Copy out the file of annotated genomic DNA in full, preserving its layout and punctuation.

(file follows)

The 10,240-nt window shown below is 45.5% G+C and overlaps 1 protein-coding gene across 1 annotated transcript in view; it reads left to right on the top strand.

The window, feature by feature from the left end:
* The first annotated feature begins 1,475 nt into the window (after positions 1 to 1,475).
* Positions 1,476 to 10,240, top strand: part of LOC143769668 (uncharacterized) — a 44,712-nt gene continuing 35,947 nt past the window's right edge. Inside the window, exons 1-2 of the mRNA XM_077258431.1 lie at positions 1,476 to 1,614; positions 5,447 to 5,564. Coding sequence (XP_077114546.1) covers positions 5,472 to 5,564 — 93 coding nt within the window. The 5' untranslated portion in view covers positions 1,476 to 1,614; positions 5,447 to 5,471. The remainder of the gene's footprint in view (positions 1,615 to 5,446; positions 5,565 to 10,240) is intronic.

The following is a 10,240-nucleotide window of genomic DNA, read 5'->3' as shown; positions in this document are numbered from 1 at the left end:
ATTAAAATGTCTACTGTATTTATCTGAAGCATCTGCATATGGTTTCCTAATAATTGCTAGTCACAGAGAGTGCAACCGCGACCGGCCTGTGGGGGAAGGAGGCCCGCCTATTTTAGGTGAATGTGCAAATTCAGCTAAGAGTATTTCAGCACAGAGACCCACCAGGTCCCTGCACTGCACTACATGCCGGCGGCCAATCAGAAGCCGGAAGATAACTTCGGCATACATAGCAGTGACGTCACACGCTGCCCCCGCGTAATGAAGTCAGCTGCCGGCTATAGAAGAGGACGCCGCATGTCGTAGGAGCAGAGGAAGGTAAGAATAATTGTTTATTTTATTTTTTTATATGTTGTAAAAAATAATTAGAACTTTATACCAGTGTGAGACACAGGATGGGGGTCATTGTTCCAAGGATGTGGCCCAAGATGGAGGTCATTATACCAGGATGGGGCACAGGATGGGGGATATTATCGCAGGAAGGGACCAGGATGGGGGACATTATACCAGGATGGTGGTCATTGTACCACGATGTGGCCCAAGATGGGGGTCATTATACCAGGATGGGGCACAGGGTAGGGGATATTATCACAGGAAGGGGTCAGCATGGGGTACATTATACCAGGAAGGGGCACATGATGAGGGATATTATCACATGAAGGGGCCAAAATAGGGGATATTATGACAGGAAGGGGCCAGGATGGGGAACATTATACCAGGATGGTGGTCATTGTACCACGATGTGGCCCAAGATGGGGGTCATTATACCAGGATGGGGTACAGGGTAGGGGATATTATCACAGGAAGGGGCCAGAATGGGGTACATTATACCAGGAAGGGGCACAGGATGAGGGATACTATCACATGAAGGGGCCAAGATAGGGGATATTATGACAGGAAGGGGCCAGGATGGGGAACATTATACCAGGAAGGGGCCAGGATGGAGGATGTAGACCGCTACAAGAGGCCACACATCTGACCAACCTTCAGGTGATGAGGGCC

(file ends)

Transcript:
The 10,240-nt window shown below is 45.5% G+C and overlaps 1 protein-coding gene across 1 annotated transcript in view; it reads left to right on the top strand.

The window, feature by feature from the left end:
* The first annotated feature begins 1,475 nt into the window (after positions 1 to 1,475).
* Positions 1,476 to 10,240, top strand: part of LOC143769668 (uncharacterized) — a 44,712-nt gene continuing 35,947 nt past the window's right edge. Inside the window, exons 1-2 of the mRNA XM_077258431.1 lie at positions 1,476 to 1,614; positions 5,447 to 5,564. Coding sequence (XP_077114546.1) covers positions 5,472 to 5,564 — 93 coding nt within the window. The 5' untranslated portion in view covers positions 1,476 to 1,614; positions 5,447 to 5,471. The remainder of the gene's footprint in view (positions 1,615 to 5,446; positions 5,565 to 10,240) is intronic.

The following is a 10,240-nucleotide window of genomic DNA, read 5'->3' as shown; positions in this document are numbered from 1 at the left end:
ATTAAAATGTCTACTGTATTTATCTGAAGCATCTGCATATGGTTTCCTAATAATTGCTAGTCACAGAGAGTGCAACCGCGACCGGCCTGTGGGGGAAGGAGGCCCGCCTATTTTAGGTGAATGTGCAAATTCAGCTAAGAGTATTTCAGCACAGAGACCCACCAGGTCCCTGCACTGCACTACATGCCGGCGGCCAATCAGAAGCCGGAAGATAACTTCGGCATACATAGCAGTGACGTCACACGCTGCCCCCGCGTAATGAAGTCAGCTGCCGGCTATAGAAGAGGACGCCGCATGTCGTAGGAGCAGAGGAAGGTAAGAATAATTGTTTATTTTATTTTTTTATATGTTGTAAAAAATAATTAGAACTTTATACCAGTGTGAGACACAGGATGGGGGTCATTGTTCCAAGGATGTGGCCCAAGATGGAGGTCATTATACCAGGATGGGGCACAGGATGGGGGATATTATCGCAGGAAGGGACCAGGATGGGGGACATTATACCAGGATGGTGGTCATTGTACCACGATGTGGCCCAAGATGGGGGTCATTATACCAGGATGGGGCACAGGGTAGGGGATATTATCACAGGAAGGGGTCAGCATGGGGTACATTATACCAGGAAGGGGCACATGATGAGGGATATTATCACATGAAGGGGCCAAAATAGGGGATATTATGACAGGAAGGGGCCAGGATGGGGAACATTATACCAGGATGGTGGTCATTGTACCACGATGTGGCCCAAGATGGGGGTCATTATACCAGGATGGGGTACAGGGTAGGGGATATTATCACAGGAAGGGGCCAGAATGGGGTACATTATACCAGGAAGGGGCACAGGATGAGGGATACTATCACATGAAGGGGCCAAGATAGGGGATATTATGACAGGAAGGGGCCAGGATGGGGAACATTATACCAGGAAGGGGCCAGGATGGAGGATGTAGACCGCTACAAGAGGCCACACATCTGACCAACCTTCAGGTGATGAGGGCC